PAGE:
Cigarette Smoke: Charcoal Filters Reduce Components That Inhibit Growth of Cultured Human Cells

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Science  30 Oct 1964:
Vol. 146, Issue 3644, pp. 642-644
DOI: 10.1126/science.146.3644.642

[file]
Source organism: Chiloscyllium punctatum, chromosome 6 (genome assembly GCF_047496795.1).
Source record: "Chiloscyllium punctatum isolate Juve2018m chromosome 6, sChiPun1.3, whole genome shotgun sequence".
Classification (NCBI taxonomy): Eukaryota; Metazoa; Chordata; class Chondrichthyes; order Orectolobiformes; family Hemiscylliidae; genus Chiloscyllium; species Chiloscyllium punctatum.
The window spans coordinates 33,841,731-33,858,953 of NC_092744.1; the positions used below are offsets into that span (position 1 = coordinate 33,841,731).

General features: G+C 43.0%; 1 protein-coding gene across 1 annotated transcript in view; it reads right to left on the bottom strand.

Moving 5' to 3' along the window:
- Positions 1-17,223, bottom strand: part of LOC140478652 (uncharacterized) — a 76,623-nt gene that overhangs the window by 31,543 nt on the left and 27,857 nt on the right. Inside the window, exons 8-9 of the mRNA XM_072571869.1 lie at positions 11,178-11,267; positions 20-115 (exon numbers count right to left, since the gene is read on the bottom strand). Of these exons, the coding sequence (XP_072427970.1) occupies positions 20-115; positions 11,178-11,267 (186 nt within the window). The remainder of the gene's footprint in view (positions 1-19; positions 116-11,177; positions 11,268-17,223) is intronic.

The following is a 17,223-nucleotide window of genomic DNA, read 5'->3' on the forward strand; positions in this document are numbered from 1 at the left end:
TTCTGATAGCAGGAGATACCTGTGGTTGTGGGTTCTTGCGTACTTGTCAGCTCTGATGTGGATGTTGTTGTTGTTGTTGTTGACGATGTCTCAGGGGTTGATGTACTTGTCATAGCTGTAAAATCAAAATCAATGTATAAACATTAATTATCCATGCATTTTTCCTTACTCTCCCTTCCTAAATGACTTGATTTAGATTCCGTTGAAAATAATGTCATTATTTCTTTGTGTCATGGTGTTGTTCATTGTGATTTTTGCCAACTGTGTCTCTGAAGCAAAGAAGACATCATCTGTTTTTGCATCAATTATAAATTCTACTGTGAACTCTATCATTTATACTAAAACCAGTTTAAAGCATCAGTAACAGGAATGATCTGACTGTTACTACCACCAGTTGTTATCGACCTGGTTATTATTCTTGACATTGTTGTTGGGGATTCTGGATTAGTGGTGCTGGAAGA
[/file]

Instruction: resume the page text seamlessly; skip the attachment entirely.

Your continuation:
Water-soluble components of total cigarette smoke inhibit cell growth and protein synthesis by the KB line of human cells. The cytotoxic components were in both the gas phase and the particulate phase of smoke. Conventional filters of cellulose acetate reduced cytotoxicity of the particulate phase in proportion to the weight of particles trapped, that is, they did not alter the specific activity of the particulate phase. Appropriately designed filters containing activated charcoal granules selectively reduced cytotoxic components in cigarette smoke which would have appeared in both phases, although the reduction, as anticipated, occurred to a greater extent in the gas phase.